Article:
Random thoughts:  In honor of Santa's magical journey, I'm drinking a Sleigh'r on Christmas Eve. Brewed since 2009, this is the first year it's available in 12 oz. bottles. I'm tasting Sleigh'r as part of my winter seasonal beer series.  According to the Norad Santa Tracker, Santa is currently in San Diego and is headed north. So I better finish this review and get to bed quickly!!

The tasting:  Dark brown in color, with an off white head that dissipates fairly slowly. When held up to the light, it takes on a deep ruby red color. Aroma of espresso, bittersweet chocolate, bread, and sweet molasses. There's quite a lot going on here! Flavor mirrors aroma with the addition of roasted malt and earthy hops. The molasses is not present in flavor. Overall hop bitterness is moderate and the 7.2% ABV is very well masked in both aroma and flavor. Sleigh'r is light to medium bodied and softly carbonated. It has a creamy mouth feel and finishes semi-dry with notes of plum.
 
Rating: 4 star.  Really Good!  I want this again!  Sleigh'r is all about the malts! As a homebrewer, I'm amazed by the flavors that can be coaxed out of different varieties of malt. If you haven't tasted it before, be sure to give Sleigh'r a try this winter.  Don't wait too long, as it will soon disappear!

For this review, I sampled a fresh bottle. However, a few weeks ago, I cracked open a two-year old Sleigh'r bomber, and was surprised by how well it held up. It was incredibly smooth and the flavors seemed to meld together even better. This beer isn't meant to age, but you might consider cellaring a few bottles for next winter!

Have you tasted Sleigh'r? What's your favorite winter seasonal beer?  Merry Christmas to you and yours!


Follow this blog on Twitter or Facebook




Roscoe's 6th Anniversary Bash!

 
Roscoe's is turning 6 and they're hosting an anniversary bash to celebrate! The celebration begins at 3pm on Friday 12/28 and continues throughout the weekend.  Consider this a prime opportunity to escape from and/or decompress from family celebrations.  Here are the details:


Roscoe's is turning 6! We could think of no better way to celebrate than bringing you a phenomenal tap list with some of our favorite breweries represented. Our party will begin at 3pm on December 28th. Unlike most summits the Roscoe's 6th Anniversary Summit will be open to all styles of beers, and some great vintage brews. We will also be tapping additional special kegs all weekend and running through New Years Eve! Be sure to show up on Friday to have the best selection, and meet some of the brewers. 
 
Some of the Breweries (and beers) to be featured on Friday will include: 
 
  • Full Sail (2006 Old Boardhead, it'll be 6 years old just like us)
  • Oakshire (6, a Brandy Barrel aged barleywine brewed to commemorate Oakshire's 6th Anniversary)
  • Bear Republic (Racer 5000, the only keg coming to Portland of this special IPA brewed to commemorate Bear Republic's 5000th batch of beer)
  • Upright (Blend Edmunds)
  • Deschutes (A rare keg of 2009 Mirror Mirror)
  • Stone (A vintage keg of Vertical Epic 10.10.10)
  • Double Mountain, Boneyard (A special keg of 2011 Suge Knite aged on bourbon barrels)
  • Amnesia (Cafe con Leche)
  • Russian River
  • Green Flash (Palate Wrecker)


And lots more. There will be taster trays available.


Roscoe's
8105 SE Stark
Portland, OR 97215


 
 

Follow this blog on Twitter or Facebook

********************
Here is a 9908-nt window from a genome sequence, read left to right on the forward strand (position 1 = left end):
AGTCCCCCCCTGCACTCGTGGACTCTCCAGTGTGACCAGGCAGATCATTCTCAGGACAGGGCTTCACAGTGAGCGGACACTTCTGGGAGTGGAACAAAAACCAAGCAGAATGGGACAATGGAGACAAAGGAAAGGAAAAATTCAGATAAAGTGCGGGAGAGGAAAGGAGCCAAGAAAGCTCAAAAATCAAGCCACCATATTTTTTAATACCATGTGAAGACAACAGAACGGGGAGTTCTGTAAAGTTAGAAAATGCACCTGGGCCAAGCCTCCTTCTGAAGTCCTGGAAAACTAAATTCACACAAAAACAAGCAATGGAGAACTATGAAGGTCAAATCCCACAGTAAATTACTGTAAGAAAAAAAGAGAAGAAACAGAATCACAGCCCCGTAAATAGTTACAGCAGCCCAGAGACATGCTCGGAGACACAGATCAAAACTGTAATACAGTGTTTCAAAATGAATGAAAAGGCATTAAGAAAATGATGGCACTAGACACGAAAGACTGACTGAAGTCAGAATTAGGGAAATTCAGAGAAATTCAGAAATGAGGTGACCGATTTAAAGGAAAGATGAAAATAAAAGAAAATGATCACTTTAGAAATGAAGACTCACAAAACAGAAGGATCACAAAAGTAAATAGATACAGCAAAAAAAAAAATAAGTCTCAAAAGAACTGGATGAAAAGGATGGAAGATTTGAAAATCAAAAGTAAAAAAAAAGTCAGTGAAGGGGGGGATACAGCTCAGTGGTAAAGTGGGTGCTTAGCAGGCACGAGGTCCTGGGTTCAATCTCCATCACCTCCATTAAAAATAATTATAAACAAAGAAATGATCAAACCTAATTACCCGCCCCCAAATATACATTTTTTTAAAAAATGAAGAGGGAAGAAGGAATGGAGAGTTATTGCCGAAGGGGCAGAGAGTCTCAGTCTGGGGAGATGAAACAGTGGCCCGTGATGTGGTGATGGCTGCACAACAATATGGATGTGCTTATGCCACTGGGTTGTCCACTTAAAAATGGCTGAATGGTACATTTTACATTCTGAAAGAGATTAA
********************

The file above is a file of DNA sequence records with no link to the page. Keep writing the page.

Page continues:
Review: End of the World Midnight Wheat, Shock Top


End of the World Midnight Wheat
Shock Top Brewing Co. —St. Louis, MO

Stats:
  • Style:  Wheat Ale
  • Bitterness:  Not specified
  • ABV: 6.0%
  • Malts:  Not specified
  • Hops:  Not specified
  • Sampled: 12 oz. bottle

Description: "Shock Top End of the World Midnight Wheat is an unfilteredwheat ale brewed with midnight wheat, chocolate malt, chilies and other spices.This limited edition 6% ABV ale has a dark, rich color and delivers anindulgent flavor and sessionability, making it the perfect beer to celebratethe end of the world." — Shock Top Brewing Co.

Random thoughts:  The Mayan doomsday prophesy foretells the world will end sometime tomorrow. Shock Top decided to celebrate the occasion with this limited, one-time release. This is the first Shock Top beer I've profiled on my blog. If the Mayans are correct, it will also be my last.  Shock Top is fully owned by Anheuser-Busch InBev. Last week, the beer community got into a lively discussion about what a "craft" beer is and is not. If you're remotely interested, you can read my thoughts about the whole Craft vs. Crafty debate.  Now on to our imminent demise...

The tasting:  Brownish orange in color, hazy, with an off-white head that dissipates fairly slowly. Lots of effervescent bubbles float through the glass. Aroma dominated by wheat with a hint of cocoa. Flavor starts with toasted wheat and light cocoa. In the middle, some light spice flavors come through. It finished with a very light dose of spicy heat. It's not much and doesn't overwhelm, but it's definitely noticeable. It has some light earthy hop notes, but overall bitterness is low. Alcohol isn't noticeable in aroma or flavor. Midnight Wheat is light bodied, and moderately carbonated.  
 
Rating: 3 star.  Good. I would drink this again if someone gives it to me.  This beer surprised me. I've been less than impressed with the few Shock Top beers I've tasted, and this surpassed my expectations. Perhaps that's another sign of the apocalypse. If you're contemplating what to drink for your very last beer, I'd like to suggest the aptly named La Fin du Monde from Unibroue.

What beer are you planning to drink on the eve of our doom?


Follow this blog on Twitter or Facebook



Smooth Ryed: BridgePort's New Spring Seasonal

 
BridgePort Brewing Co. will soon release Smooth Ryed, its new spring seasonal. Smooth Ryed replaces Dark Rain, which is being retired after just one outing.  

Personally, I'm glad to see this change. Although Dark Rain was technically a Black Pale Ale, I've grown tired of the Cascadian Dark Ale / Black IPA style. This beer features rye and should provide a nice spicy change of pace.